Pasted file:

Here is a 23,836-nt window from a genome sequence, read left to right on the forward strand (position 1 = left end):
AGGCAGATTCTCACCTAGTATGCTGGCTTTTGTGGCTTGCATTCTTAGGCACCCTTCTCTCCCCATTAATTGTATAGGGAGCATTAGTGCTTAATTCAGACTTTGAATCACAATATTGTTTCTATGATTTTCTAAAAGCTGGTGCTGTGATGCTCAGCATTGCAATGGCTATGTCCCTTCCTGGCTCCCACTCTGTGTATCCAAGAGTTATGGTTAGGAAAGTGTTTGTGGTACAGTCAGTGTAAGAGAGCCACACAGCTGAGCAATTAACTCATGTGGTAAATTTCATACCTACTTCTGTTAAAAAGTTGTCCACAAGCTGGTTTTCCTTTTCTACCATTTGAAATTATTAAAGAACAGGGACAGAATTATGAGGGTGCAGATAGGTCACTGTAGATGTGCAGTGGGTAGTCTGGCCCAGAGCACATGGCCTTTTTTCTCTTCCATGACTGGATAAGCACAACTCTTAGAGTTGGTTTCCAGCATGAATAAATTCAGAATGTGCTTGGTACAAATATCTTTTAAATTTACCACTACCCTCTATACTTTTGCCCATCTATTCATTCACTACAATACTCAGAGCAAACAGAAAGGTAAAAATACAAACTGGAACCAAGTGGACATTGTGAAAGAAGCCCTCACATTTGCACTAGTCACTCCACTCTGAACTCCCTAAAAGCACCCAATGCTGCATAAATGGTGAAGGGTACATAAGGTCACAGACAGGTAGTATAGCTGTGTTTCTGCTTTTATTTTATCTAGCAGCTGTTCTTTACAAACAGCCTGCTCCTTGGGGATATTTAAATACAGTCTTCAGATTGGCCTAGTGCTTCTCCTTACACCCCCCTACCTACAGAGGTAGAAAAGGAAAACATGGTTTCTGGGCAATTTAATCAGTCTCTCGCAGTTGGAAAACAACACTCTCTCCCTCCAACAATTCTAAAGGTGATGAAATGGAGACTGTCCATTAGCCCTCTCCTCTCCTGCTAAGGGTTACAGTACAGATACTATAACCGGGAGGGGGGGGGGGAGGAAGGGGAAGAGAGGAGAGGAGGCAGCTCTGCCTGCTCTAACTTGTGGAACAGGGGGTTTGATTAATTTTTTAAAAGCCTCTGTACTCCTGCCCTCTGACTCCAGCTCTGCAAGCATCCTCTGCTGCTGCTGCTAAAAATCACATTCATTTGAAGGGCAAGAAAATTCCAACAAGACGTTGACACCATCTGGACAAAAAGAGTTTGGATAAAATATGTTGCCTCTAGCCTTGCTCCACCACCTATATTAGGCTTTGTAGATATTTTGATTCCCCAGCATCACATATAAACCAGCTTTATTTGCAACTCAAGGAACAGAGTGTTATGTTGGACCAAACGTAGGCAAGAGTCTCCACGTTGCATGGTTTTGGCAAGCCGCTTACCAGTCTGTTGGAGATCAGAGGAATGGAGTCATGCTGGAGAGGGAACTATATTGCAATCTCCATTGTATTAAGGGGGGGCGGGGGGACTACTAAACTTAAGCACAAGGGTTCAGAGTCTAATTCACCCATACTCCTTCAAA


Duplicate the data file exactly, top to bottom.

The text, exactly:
Here is a 23,836-nt window from a genome sequence, read left to right on the forward strand (position 1 = left end):
AGGCAGATTCTCACCTAGTATGCTGGCTTTTGTGGCTTGCATTCTTAGGCACCCTTCTCTCCCCATTAATTGTATAGGGAGCATTAGTGCTTAATTCAGACTTTGAATCACAATATTGTTTCTATGATTTTCTAAAAGCTGGTGCTGTGATGCTCAGCATTGCAATGGCTATGTCCCTTCCTGGCTCCCACTCTGTGTATCCAAGAGTTATGGTTAGGAAAGTGTTTGTGGTACAGTCAGTGTAAGAGAGCCACACAGCTGAGCAATTAACTCATGTGGTAAATTTCATACCTACTTCTGTTAAAAAGTTGTCCACAAGCTGGTTTTCCTTTTCTACCATTTGAAATTATTAAAGAACAGGGACAGAATTATGAGGGTGCAGATAGGTCACTGTAGATGTGCAGTGGGTAGTCTGGCCCAGAGCACATGGCCTTTTTTCTCTTCCATGACTGGATAAGCACAACTCTTAGAGTTGGTTTCCAGCATGAATAAATTCAGAATGTGCTTGGTACAAATATCTTTTAAATTTACCACTACCCTCTATACTTTTGCCCATCTATTCATTCACTACAATACTCAGAGCAAACAGAAAGGTAAAAATACAAACTGGAACCAAGTGGACATTGTGAAAGAAGCCCTCACATTTGCACTAGTCACTCCACTCTGAACTCCCTAAAAGCACCCAATGCTGCATAAATGGTGAAGGGTACATAAGGTCACAGACAGGTAGTATAGCTGTGTTTCTGCTTTTATTTTATCTAGCAGCTGTTCTTTACAAACAGCCTGCTCCTTGGGGATATTTAAATACAGTCTTCAGATTGGCCTAGTGCTTCTCCTTACACCCCCCTACCTACAGAGGTAGAAAAGGAAAACATGGTTTCTGGGCAATTTAATCAGTCTCTCGCAGTTGGAAAACAACACTCTCTCCCTCCAACAATTCTAAAGGTGATGAAATGGAGACTGTCCATTAGCCCTCTCCTCTCCTGCTAAGGGTTACAGTACAGATACTATAACCGGGAGGGGGGGGGGGAGGAAGGGGAAGAGAGGAGAGGAGGCAGCTCTGCCTGCTCTAACTTGTGGAACAGGGGGTTTGATTAATTTTTTAAAAGCCTCTGTACTCCTGCCCTCTGACTCCAGCTCTGCAAGCATCCTCTGCTGCTGCTGCTAAAAATCACATTCATTTGAAGGGCAAGAAAATTCCAACAAGACGTTGACACCATCTGGACAAAAAGAGTTTGGATAAAATATGTTGCCTCTAGCCTTGCTCCACCACCTATATTAGGCTTTGTAGATATTTTGATTCCCCAGCATCACATATAAACCAGCTTTATTTGCAACTCAAGGAACAGAGTGTTATGTTGGACCAAACGTAGGCAAGAGTCTCCACGTTGCATGGTTTTGGCAAGCCGCTTACCAGTCTGTTGGAGATCAGAGGAATGGAGTCATGCTGGAGAGGGAACTATATTGCAATCTCCATTGTATTAAGGGGGGGCGGGGGGACTACTAAACTTAAGCACAAGGGTTCAGAGTCTAATTCACCCATACTCCTTCAAA